Naturality in the ingredients

Today, more than half of all companies say they are committed to sustainable development, but it is becoming increasingly clear that reconciling environmental and economic performance involves many difficult choices. Only 21% of companies have a clear roadmap for implementing their sustainability strategies. At AFYREN, we believe that sharing knowledge and experience can contribute to a more sustainable future. In our blog posts, we seek to share the expertise we have developed on our own journey toward a sustainable, circular business model.

In this overall objective, agriculture and the food industry have important roles, not only because they have to fulfill one of our basic needs, but also because their environmental footprints are meaningful. Globally, we use around 70% of freshwater withdrawal for agriculture and food is responsible for about 26% of greenhouse gas emissions.

Now that we understand the impact on the planet, the objective is to maintain quantity, quality, and diversity while respecting the environment. This is the second article in a series that takes a deep dive into the complex problems we need to overcome in these sectors by humbly presenting what we are trying to achieve at AFYREN.

How the food industry can adapt to consumer tastes, naturally  

The popularity of apps like Yuka, Healthy Living, or INCI Beauty, which provide healthiness scores and information on the ingredients in food and cosmetics, underscores how much today’s consumers are concerned about what’s in their food. 

The food industry’s reputation is constantly under fire, from safety concerns over additives and the presence of pesticide residue, to old fashioned tainted meat scandals (see horsegate). It is no wonder that consumers are skeptical about the quality of the products the food industry has on offer.  

Consumers are focusing both on the quality of the food and the information provided on packaging. […] But it is not just about ingredients. People are demanding increased transparency along the entire food production chain. They want to know where the food comes from, how it was produced, what its nutritional value is, and even its environmental footprint.  

Buzz words aside, consumers seek transparency 

Now, with information piling up on food packaging and on digital outlets like Yuka, it can sometimes be hard to separate the wheat from the chaff.

Behavioral economics suggests that, in a context where consumers are overloaded with information and choice, they tend to rely on heuristics, or mental shortcuts, that give high importance to less complex information This could explain the trend toward so-called “clean” labels — for food that does not contain artificial ingredients or additives, or simply has a short list of components. “Naturalproducts are also perceived as better or safer, closer to the raw material.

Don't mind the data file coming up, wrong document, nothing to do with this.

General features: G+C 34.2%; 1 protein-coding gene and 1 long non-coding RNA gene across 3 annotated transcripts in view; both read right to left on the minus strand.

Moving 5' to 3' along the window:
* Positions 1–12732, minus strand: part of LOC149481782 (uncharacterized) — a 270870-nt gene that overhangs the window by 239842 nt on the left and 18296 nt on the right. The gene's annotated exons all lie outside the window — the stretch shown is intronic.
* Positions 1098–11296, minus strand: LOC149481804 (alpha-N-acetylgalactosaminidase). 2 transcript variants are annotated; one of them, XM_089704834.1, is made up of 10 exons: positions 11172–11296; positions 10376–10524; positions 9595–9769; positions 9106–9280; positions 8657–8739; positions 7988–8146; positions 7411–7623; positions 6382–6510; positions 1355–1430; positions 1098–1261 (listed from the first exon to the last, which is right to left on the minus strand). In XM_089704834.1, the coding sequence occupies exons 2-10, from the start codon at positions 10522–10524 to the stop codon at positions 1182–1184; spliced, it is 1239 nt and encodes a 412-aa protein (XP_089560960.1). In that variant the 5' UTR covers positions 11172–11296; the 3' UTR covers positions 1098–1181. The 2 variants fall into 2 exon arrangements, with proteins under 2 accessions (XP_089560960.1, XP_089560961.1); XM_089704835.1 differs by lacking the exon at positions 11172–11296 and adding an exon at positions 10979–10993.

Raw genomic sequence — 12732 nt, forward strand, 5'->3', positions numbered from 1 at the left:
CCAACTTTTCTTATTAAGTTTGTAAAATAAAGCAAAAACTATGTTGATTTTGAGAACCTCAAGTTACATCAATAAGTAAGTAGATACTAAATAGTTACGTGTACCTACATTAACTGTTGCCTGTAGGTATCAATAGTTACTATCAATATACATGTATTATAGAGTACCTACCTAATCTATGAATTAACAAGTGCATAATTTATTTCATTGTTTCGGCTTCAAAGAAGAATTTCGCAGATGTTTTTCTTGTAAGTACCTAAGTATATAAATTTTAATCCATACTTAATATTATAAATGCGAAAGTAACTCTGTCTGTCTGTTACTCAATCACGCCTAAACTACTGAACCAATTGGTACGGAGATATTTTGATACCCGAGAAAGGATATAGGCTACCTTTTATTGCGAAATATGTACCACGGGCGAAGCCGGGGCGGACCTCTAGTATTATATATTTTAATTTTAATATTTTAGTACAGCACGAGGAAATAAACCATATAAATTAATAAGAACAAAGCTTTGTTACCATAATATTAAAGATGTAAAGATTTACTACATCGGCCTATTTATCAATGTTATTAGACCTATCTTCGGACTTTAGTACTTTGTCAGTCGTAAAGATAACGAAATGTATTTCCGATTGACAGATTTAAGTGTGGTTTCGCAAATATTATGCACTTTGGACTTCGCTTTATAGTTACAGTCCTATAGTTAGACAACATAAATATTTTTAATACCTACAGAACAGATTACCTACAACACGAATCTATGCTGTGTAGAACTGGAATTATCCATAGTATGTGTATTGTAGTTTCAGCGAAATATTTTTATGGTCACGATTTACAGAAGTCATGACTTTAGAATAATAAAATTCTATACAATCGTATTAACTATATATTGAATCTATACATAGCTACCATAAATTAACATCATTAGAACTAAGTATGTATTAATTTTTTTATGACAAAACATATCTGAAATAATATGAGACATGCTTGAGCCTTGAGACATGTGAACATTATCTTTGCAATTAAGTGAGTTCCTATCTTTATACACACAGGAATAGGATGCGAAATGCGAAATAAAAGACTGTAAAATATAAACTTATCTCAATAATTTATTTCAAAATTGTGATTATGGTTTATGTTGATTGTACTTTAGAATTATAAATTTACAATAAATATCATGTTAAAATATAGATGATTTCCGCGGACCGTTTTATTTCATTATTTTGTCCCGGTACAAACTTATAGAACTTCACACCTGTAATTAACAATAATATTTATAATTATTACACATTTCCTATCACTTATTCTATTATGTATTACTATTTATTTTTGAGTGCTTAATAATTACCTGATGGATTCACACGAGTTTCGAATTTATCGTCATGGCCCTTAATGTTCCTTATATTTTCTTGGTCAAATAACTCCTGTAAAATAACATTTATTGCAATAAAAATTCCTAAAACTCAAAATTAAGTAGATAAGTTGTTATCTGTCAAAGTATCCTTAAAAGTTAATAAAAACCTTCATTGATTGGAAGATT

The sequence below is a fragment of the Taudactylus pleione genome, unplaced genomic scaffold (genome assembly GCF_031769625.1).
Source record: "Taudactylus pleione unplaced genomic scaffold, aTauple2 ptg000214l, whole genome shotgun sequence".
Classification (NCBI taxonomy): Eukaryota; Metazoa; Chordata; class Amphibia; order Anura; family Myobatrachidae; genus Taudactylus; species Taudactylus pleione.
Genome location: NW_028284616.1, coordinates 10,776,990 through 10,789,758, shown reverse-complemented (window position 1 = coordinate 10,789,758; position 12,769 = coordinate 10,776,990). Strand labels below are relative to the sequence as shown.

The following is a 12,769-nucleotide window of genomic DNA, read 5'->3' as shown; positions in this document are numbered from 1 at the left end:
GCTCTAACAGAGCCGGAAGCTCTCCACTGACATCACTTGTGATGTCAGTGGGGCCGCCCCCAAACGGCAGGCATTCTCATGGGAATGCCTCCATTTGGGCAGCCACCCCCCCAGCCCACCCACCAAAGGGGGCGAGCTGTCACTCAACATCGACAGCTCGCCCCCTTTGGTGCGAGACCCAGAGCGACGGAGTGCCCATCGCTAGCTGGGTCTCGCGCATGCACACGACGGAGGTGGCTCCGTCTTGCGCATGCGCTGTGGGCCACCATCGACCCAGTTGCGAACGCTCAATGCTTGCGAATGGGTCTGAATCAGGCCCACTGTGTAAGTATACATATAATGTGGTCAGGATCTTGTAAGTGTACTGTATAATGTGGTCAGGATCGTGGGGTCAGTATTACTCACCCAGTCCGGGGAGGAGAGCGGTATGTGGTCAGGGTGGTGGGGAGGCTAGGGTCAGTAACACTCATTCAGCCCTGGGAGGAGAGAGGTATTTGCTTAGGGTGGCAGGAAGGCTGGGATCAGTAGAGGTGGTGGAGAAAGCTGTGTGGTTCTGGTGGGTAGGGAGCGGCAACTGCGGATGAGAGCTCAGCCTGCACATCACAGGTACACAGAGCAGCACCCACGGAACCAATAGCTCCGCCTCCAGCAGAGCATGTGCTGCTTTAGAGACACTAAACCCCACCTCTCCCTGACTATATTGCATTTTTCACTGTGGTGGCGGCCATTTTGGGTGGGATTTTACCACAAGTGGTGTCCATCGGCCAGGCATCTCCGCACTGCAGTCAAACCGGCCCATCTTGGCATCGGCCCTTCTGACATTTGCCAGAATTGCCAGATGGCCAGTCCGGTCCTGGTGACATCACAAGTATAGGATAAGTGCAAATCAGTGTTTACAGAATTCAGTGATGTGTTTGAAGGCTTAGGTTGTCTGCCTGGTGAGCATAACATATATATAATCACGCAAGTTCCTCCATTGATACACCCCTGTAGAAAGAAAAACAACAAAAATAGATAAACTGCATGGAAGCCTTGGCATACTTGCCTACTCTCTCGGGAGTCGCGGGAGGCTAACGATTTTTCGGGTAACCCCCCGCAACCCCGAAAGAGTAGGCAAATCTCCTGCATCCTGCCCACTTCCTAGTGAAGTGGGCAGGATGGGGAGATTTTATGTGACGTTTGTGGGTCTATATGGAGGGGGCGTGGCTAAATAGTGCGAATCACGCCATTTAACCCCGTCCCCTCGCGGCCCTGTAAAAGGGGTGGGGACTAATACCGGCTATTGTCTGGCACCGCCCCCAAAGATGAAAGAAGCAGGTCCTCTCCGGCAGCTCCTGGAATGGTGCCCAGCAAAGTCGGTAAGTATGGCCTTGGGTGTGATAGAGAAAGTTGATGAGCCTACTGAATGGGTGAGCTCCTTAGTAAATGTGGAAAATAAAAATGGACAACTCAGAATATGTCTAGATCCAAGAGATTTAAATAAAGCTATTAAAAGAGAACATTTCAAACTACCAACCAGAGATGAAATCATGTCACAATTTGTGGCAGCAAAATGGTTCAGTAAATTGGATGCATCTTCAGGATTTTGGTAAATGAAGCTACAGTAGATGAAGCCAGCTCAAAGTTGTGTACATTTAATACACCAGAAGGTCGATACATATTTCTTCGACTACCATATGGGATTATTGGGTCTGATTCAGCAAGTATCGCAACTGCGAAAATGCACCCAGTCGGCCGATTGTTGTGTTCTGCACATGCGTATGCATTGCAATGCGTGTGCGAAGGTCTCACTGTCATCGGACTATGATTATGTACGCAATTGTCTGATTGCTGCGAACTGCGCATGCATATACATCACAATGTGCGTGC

So how can we help restore consumer trust in food products ? The food industry is one of AFYREN’s main markets, and we are winning business on a simple promise: the molecules we sell into the food industry are created through a natural fermentation process, using regional agricultural co-products as feedstock instead of petroleum derivatives. […]

AFYREN technology is based on natural fermentation 

Our technology is based on one of the most ancient food-preservation processes : fermentation. By mimicking metabolic chains found in natural ecosystems, AFYREN produces a set of molecules using raw substrates without pretreatments, such as beet pulp. More precisely, a mix of microorganisms is used rather than a single type, to transform all the material available with a rich and varied natural enzymatic load. The microorganisms AFYREN uses are not genetically modified as in many precision fermentation processes.  

This innovation enables us to provide food companies with high quality, biobased, organic acids that come from a lean and natural process that meets food safety requirements such as those in the FSSC 22000 Standard. This attention to consumer expectations has also led us to create ingredients that are suitable for products destined for halal and kosher certifications or for the vegan market.   


Our other biobased, natural acids create brand new alternatives. For example, Calcium Propionate (CalPro), widely used as a preservative in bakery products, had not been available in a biobased version before. A “clean label” option using fermented wheat flour was available, but it required six times the amount of product to reach the same level of food preservation as CalPro — and fermented wheat flour is much more expensive.  Now, AFYREN’s natural VITAFYREN™ Propionic acid can be used to make Calcium Propionate and fill this gap in the market.  

Can tasty, healthy food — made naturally — restore trust?

Plant-based diets, sustainable food practices and increasing demand for healthier food are among the challenges the agri-food industry faces. Meanwhile, flavor will always be a major factor. Flavor houses will need to be creative to bring solutions that please the palate while meeting a litany of consumer needs : sustainable, local, clean labeled, natural, low salt/sugar/fat. One good example is trying to mimic the taste of meat, cheese or dairy products while qualifying as vegan.  

AFYREN helps addresses this challenge with FLAVYREN™, a range of natural flavoring substances produced in Europe through our innovative fermentation process. With it, Flavor houses can develop an abundant selection of compositions to meet the demands of today’s consumers for food that is enjoyable and has a positive impact on our health and environment 

As consumers become more discerning, the food industry can innovate by using more natural processes, such as fermentation and the use of biobased raw materials, while at the same time increasing transparency. […]

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